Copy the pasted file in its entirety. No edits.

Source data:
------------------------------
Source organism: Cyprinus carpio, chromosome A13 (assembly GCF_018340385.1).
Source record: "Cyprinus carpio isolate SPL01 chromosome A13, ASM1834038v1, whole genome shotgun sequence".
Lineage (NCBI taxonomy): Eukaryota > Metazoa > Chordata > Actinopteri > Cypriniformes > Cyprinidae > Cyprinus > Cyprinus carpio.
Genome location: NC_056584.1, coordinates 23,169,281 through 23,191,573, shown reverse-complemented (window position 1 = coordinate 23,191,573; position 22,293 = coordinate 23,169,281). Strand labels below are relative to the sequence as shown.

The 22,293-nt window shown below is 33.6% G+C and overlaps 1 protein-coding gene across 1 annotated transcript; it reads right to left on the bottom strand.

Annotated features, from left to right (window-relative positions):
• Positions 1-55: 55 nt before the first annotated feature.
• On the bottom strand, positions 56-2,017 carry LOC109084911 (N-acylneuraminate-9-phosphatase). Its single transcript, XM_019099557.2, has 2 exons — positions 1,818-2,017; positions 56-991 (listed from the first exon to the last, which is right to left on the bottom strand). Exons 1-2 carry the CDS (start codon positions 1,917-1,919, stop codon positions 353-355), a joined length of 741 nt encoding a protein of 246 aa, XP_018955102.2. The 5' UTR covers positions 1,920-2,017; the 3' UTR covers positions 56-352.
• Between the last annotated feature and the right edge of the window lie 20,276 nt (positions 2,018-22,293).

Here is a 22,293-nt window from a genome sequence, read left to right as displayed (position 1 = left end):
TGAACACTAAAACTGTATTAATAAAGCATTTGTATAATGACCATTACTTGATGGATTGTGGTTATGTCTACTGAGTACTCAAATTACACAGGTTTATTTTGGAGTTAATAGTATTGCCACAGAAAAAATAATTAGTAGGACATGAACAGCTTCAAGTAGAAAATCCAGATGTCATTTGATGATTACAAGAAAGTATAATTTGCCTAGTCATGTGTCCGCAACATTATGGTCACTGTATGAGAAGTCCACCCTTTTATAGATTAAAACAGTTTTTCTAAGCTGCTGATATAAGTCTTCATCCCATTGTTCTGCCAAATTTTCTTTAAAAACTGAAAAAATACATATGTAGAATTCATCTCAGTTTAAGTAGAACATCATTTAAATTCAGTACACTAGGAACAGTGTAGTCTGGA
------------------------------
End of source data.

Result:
Source organism: Cyprinus carpio, chromosome A13 (assembly GCF_018340385.1).
Source record: "Cyprinus carpio isolate SPL01 chromosome A13, ASM1834038v1, whole genome shotgun sequence".
Lineage (NCBI taxonomy): Eukaryota > Metazoa > Chordata > Actinopteri > Cypriniformes > Cyprinidae > Cyprinus > Cyprinus carpio.
Genome location: NC_056584.1, coordinates 23,169,281 through 23,191,573, shown reverse-complemented (window position 1 = coordinate 23,191,573; position 22,293 = coordinate 23,169,281). Strand labels below are relative to the sequence as shown.

The 22,293-nt window shown below is 33.6% G+C and overlaps 1 protein-coding gene across 1 annotated transcript; it reads right to left on the bottom strand.

Annotated features, from left to right (window-relative positions):
• Positions 1-55: 55 nt before the first annotated feature.
• On the bottom strand, positions 56-2,017 carry LOC109084911 (N-acylneuraminate-9-phosphatase). Its single transcript, XM_019099557.2, has 2 exons — positions 1,818-2,017; positions 56-991 (listed from the first exon to the last, which is right to left on the bottom strand). Exons 1-2 carry the CDS (start codon positions 1,917-1,919, stop codon positions 353-355), a joined length of 741 nt encoding a protein of 246 aa, XP_018955102.2. The 5' UTR covers positions 1,920-2,017; the 3' UTR covers positions 56-352.
• Between the last annotated feature and the right edge of the window lie 20,276 nt (positions 2,018-22,293).

Here is a 22,293-nt window from a genome sequence, read left to right as displayed (position 1 = left end):
TGAACACTAAAACTGTATTAATAAAGCATTTGTATAATGACCATTACTTGATGGATTGTGGTTATGTCTACTGAGTACTCAAATTACACAGGTTTATTTTGGAGTTAATAGTATTGCCACAGAAAAAATAATTAGTAGGACATGAACAGCTTCAAGTAGAAAATCCAGATGTCATTTGATGATTACAAGAAAGTATAATTTGCCTAGTCATGTGTCCGCAACATTATGGTCACTGTATGAGAAGTCCACCCTTTTATAGATTAAAACAGTTTTTCTAAGCTGCTGATATAAGTCTTCATCCCATTGTTCTGCCAAATTTTCTTTAAAAACTGAAAAAATACATATGTAGAATTCATCTCAGTTTAAGTAGAACATCATTTAAATTCAGTACACTAGGAACAGTGTAGTCTGGA